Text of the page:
It’s not just US-Russian relations that have devolved to the level of spontaneous diplomat expulsion. According to Reuters, New Zealand has expelled an attache at the U.S. Embassy after Washington refused to waive his right to diplomatic immunity in relation to a police investigation of a potentially serious crime, after an “incident” which gave him a broken nose and a black eye, media and authorities said. New Zealand Television said the man had worked alongside New Zealand’s intelligence service, the Government Communications Security Bureau, which is a member of the so-called Five Eyes signals-intelligence alliance binding the U.S., the U.K., Australia, New Zealand and Canada.
In other words, the unnamed diplomat was most likely a US spy – which would explain why the government refused to strip him of his immunity – who got into a fight, and quickly vacated the country.
New Zealand police said they responded to the incident near the capital Wellington on March 12 involving an employee of the U.S. Embassy. They did not say what work the employee did or give any other details. The U.S. government later declined a police request to waive the employee’s diplomatic immunity, the New Zealand Foreign Ministry said on Monday.
“Officials in Wellington and our Ambassador in Washington, D.C. have clearly conveyed to the United States the expectation that foreign diplomats obey the law in New Zealand and are seen to face justice in New Zealand,” Foreign Affairs Minister Murray McCully said in a statement Monday.
New Zealand Foreign Minister Murray McCully announced the expulsion of the U.S. diplomat Monday
According to the WSJ, details of the alleged crime haven’t been revealed. Local media reports said the diplomat was a technical attaché who left the country last week with a broken nose and black eye after an altercation in Lower Hutt, a Wellington suburb. The man’s identity and alleged injuries couldn’t immediately be confirmed.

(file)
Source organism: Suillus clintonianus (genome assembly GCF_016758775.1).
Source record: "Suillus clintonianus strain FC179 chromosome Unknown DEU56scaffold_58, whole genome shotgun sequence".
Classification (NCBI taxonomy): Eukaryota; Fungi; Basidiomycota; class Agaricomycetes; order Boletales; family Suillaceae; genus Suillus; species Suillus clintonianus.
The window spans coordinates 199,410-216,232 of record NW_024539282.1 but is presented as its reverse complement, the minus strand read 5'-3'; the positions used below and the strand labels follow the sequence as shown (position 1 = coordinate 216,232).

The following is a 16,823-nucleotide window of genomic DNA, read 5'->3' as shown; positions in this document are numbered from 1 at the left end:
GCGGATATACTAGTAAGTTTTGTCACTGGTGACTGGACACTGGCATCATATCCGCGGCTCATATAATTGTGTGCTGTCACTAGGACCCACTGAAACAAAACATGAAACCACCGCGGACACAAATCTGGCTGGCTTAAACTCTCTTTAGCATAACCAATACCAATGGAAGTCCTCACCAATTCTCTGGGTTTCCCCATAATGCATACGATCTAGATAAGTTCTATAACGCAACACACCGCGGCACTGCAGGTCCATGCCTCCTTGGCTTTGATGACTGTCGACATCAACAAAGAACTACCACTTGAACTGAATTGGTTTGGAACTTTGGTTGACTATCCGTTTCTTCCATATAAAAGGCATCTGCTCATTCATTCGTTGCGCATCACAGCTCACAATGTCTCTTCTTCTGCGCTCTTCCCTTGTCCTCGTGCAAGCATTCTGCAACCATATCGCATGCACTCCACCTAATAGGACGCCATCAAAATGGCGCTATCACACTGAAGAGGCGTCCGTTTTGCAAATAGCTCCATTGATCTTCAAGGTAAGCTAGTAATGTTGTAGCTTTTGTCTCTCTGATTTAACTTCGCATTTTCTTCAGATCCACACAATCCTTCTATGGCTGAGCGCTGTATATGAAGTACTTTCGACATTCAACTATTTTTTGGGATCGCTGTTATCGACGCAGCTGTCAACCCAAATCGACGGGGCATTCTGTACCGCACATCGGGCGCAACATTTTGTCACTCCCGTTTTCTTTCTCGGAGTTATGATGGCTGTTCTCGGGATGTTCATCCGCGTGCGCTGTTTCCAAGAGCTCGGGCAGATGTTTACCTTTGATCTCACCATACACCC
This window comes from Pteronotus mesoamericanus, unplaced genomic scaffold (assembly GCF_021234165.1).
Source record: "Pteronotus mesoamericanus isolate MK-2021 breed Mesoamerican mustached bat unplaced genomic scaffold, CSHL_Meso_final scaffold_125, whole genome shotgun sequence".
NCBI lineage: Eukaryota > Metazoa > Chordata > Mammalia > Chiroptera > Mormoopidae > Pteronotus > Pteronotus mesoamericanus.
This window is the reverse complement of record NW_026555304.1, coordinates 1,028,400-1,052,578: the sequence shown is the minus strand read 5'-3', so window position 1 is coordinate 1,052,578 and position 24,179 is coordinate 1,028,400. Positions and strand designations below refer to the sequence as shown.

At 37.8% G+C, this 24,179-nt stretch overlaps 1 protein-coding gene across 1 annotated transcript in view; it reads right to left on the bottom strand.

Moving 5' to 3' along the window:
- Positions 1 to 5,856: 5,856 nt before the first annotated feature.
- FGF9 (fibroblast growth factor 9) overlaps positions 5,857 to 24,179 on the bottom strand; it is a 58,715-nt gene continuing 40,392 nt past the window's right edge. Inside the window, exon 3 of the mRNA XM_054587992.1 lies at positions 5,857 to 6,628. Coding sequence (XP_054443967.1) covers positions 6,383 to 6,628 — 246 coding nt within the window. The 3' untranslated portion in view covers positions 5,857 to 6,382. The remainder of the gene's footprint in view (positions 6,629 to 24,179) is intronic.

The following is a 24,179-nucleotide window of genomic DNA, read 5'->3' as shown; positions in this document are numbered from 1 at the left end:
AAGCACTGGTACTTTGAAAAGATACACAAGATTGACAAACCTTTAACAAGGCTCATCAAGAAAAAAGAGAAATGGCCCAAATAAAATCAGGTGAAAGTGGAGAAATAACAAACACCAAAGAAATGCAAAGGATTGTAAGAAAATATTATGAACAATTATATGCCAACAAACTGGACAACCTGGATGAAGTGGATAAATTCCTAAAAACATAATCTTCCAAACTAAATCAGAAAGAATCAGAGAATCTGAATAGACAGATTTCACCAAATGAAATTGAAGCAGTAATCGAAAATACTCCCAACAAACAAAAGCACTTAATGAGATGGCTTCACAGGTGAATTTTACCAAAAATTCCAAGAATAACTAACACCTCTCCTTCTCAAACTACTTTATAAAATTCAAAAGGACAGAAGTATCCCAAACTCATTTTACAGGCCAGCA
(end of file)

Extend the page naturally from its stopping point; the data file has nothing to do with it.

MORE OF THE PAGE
A U.S. Embassy spokesman in Wellington wouldn’t comment on the investigation, but said the mission is communicating with New Zealand authorities. “We take seriously any suggestion that our staff have fallen short of the high standards of conduct expected of U.S. government personnel,” he said. Mr. McCully said the U.S. State Department had assured the government that all the allegations made against the diplomat would be fully investigated.
Under the 1961 Vienna Convention on Diplomatic Relations, the 187 signatory nations guarantee that diplomatic, administrative and technical staff of embassies and other missions will receive “immunity from the criminal jurisdiction of the receiving State.” A New Zealand Police spokeswoman said officers were called to an incident in Lower Hutt’s Tirohanga area early on March 12, by which time the man had already left. Serious crimes, she said, carry a potential jail term of at least 12 months.
The New Zealand Herald at the weekend confirmed the man was an embassy attache and said he had left country with a broken nose and black eye. A spokeswoman for the U.S. Embassy said it was in touch with New Zealand authorities.
“We take seriously any suggestion that our staff have fallen short of the high standards of conduct expected of U.S. government personnel,” the spokeswoman said.
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